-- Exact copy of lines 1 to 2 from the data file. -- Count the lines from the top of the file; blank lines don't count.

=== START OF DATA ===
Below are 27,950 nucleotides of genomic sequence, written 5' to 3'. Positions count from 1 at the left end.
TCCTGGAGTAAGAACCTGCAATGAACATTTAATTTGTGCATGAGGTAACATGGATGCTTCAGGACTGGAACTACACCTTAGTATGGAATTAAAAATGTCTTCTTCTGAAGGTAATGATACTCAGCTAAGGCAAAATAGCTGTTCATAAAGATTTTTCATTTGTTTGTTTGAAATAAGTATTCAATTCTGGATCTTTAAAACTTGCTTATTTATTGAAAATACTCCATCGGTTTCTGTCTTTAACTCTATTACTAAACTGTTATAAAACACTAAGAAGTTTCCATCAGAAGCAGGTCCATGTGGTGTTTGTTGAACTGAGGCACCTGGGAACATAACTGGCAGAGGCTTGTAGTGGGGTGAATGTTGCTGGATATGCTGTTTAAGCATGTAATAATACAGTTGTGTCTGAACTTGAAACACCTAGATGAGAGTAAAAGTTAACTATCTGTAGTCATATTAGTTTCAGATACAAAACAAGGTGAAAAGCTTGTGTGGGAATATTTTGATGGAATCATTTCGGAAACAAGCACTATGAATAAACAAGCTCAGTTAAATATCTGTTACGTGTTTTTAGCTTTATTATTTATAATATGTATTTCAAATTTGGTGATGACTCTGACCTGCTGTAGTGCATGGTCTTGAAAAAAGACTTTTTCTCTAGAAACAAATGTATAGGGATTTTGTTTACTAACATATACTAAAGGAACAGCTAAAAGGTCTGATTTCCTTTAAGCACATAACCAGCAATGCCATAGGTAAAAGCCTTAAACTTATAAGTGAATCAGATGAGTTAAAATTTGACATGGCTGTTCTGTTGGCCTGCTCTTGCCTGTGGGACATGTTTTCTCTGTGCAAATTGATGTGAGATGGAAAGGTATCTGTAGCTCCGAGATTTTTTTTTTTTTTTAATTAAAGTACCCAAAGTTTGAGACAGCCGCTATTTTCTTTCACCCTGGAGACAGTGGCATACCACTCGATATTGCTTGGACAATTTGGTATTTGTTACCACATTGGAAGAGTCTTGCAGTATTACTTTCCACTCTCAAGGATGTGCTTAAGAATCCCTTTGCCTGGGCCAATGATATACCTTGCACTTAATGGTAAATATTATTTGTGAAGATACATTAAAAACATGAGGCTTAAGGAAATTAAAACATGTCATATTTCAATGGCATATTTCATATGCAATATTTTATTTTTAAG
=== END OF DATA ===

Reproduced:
Below are 27,950 nucleotides of genomic sequence, written 5' to 3'. Positions count from 1 at the left end.
TCCTGGAGTAAGAACCTGCAATGAACATTTAATTTGTGCATGAGGTAACATGGATGCTTCAGGACTGGAACTACACCTTAGTATGGAATTAAAAATGTCTTCTTCTGAAGGTAATGATACTCAGCTAAGGCAAAATAGCTGTTCATAAAGATTTTTCATTTGTTTGTTTGAAATAAGTATTCAATTCTGGATCTTTAAAACTTGCTTATTTATTGAAAATACTCCATCGGTTTCTGTCTTTAACTCTATTACTAAACTGTTATAAAACACTAAGAAGTTTCCATCAGAAGCAGGTCCATGTGGTGTTTGTTGAACTGAGGCACCTGGGAACATAACTGGCAGAGGCTTGTAGTGGGGTGAATGTTGCTGGATATGCTGTTTAAGCATGTAATAATACAGTTGTGTCTGAACTTGAAACACCTAGATGAGAGTAAAAGTTAACTATCTGTAGTCATATTAGTTTCAGATACAAAACAAGGTGAAAAGCTTGTGTGGGAATATTTTGATGGAATCATTTCGGAAACAAGCACTATGAATAAACAAGCTCAGTTAAATATCTGTTACGTGTTTTTAGCTTTATTATTTATAATATGTATTTCAAATTTGGTGATGACTCTGACCTGCTGTAGTGCATGGTCTTGAAAAAAGACTTTTTCTCTAGAAACAAATGTATAGGGATTTTGTTTACTAACATATACTAAAGGAACAGCTAAAAGGTCTGATTTCCTTTAAGCACATAACCAGCAATGCCATAGGTAAAAGCCTTAAACTTATAAGTGAATCAGATGAGTTAAAATTTGACATGGCTGTTCTGTTGGCCTGCTCTTGCCTGTGGGACATGTTTTCTCTGTGCAAATTGATGTGAGATGGAAAGGTATCTGTAGCTCCGAGATTTTTTTTTTTTTTTAATTAAAGTACCCAAAGTTTGAGACAGCCGCTATTTTCTTTCACCCTGGAGACAGTGGCATACCACTCGATATTGCTTGGACAATTTGGTATTTGTTACCACATTGGAAGAGTCTTGCAGTATTACTTTCCACTCTCAAGGATGTGCTTAAGAATCCCTTTGCCTGGGCCAATGATATACCTTGCACTTAATGGTAAATATTATTTGTGAAGATACATTAAAAACATGAGGCTTAAGGAAATTAAAACATGTCATATTTCAATGGCATATTTCATATGCAATATTTTATTTTTAAG